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Looking for the cracks in medicare? Try the Ontario-Quebec border

Thursday, November 11th, 2010

Nov. 11, 2010
At only 26 years old, the Canada Health Act is ailing. The act guarantees universal health care, setting out key principles of access and affordability – one of which suffers from a serious case of neglect.
Under the portability requirement, every Canadian is entitled to full medical coverage, no matter where he or she lives, and provincial health insurance plans are supposed to be good anywhere in the country. But that tenet is showing cracks at the Quebec-Ontario boundary. Quebec patients are turned away or pay out-of-pocket for medical services outside their home province, essentially denied portability.

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Posted in Health Policy Context | 2 Comments »

Women at work: still behind on the bottom line

Saturday, September 11th, 2010

Sep. 08, 2010
Canadian women best their male counterparts in high school, college and university, but they fall starkly behind on the bottom line – in their paycheques. And the disparity looks even worse when compared with other developed countries. The findings… are partly the result of women often choosing less lucrative occupations than men – social work, say, as opposed to engineering – as well as entrenched biases in the workplace. Less clear is why… Canada lags in pay equity.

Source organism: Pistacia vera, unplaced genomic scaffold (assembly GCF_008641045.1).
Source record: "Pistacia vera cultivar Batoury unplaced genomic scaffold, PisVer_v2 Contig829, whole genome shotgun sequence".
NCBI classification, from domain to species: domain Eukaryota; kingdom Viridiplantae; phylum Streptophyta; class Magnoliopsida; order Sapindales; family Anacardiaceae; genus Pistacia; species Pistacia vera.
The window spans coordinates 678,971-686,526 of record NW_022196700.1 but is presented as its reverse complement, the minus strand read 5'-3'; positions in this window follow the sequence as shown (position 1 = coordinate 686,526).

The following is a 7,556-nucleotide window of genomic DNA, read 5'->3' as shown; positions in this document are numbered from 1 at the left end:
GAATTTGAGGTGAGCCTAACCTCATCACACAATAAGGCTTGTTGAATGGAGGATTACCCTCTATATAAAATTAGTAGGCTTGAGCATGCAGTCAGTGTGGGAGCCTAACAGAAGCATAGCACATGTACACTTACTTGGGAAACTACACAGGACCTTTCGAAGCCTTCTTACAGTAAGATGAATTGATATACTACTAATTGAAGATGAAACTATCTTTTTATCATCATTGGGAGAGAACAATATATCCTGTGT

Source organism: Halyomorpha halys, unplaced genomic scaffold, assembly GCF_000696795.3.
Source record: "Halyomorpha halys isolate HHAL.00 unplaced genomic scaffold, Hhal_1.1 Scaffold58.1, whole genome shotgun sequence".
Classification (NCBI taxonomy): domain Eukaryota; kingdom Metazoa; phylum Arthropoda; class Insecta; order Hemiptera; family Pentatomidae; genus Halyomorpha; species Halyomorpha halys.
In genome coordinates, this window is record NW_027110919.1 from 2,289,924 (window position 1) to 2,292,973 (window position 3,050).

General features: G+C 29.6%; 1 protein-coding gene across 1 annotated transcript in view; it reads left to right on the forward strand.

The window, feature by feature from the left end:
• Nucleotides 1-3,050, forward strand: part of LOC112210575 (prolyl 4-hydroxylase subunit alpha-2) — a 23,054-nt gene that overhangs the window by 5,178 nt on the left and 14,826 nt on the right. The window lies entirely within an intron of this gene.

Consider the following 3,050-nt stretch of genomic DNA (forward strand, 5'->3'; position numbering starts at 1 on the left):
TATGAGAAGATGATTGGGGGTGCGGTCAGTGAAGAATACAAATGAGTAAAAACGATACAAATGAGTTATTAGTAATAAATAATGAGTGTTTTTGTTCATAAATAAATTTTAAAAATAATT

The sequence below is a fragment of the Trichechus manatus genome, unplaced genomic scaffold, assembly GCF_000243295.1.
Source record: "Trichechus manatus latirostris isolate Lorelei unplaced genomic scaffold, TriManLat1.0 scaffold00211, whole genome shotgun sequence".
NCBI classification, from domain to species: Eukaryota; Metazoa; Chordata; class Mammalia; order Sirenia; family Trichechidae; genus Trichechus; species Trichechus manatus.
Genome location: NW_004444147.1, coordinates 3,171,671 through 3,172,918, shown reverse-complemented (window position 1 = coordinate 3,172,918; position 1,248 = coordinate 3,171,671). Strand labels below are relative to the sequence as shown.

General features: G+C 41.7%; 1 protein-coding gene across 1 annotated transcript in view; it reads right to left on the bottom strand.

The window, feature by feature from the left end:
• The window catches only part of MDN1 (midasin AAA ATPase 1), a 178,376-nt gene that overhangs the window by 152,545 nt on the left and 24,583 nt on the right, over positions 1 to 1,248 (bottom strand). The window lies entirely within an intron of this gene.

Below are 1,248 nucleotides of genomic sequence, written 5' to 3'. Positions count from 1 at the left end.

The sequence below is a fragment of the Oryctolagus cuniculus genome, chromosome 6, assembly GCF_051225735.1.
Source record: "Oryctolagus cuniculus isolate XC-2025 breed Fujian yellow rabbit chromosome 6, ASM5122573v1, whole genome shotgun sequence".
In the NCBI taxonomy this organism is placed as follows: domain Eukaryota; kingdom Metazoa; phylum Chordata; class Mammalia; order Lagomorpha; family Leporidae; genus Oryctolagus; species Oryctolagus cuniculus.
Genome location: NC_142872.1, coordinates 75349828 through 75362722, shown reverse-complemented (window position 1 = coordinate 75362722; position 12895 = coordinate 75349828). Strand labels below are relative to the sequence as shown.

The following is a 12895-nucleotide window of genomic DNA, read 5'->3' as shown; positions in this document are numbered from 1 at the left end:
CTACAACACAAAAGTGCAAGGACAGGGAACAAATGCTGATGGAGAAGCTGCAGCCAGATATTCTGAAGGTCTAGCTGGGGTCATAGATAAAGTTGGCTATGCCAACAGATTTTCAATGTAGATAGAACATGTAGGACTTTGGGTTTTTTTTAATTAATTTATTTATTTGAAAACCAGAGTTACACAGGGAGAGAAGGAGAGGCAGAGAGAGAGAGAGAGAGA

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Posted in Equality Debates | No Comments »

Ontario schools crack down on retirees who ‘double-dip’ with supply jobs

Monday, April 26th, 2010

Apr. 26, 2010
A 20-year-old policy meant to deal with teacher shortage that has since evaporated allows retirees to teach as much as half the school year, or 95 days, in the first three post-retirement working years and 20 days in following years… The government and the teachers’ federation have not indicated whether changes are coming to the self-policing system and loopholes that allow teachers to work beyond any allotted days without their pensions being affected.

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Posted in Education Debates | 6 Comments »

Ontario, teachers vow to clamp down on cash spent rehiring retirees

Tuesday, April 20th, 2010

Apr. 20, 2010
Through access-to-information requests and appeals to Ontario’s 10 largest school boards, representing half the student population, The Globe and Mail uncovered a system rife with loopholes that enable retired teachers to pad their pensions at a cost to taxpayers of millions of dollars a year. The loopholes were put in place 20 years ago to help the province cope with a teacher shortage.

Posted in Education Debates | No Comments »

Ontario school boards squander $16.7-million by hanging on to retirees

Monday, April 19th, 2010

Apr. 19, 2010
Retired teachers working in 10 school boards, representing half the student population, collected $108.3-million in the 2008-09 school year from taxpayers on top of their government-subsidized pensions, taking advantage of a system rife with loopholes that leaves new teachers scrambling for crumbs. The investigation revealed widespread overspending, with boards favouring retirees over new teachers for supply assignments at a higher pay scale that, in some cases, doubled the cost to the taxpayer.

Posted in Education Debates | No Comments »

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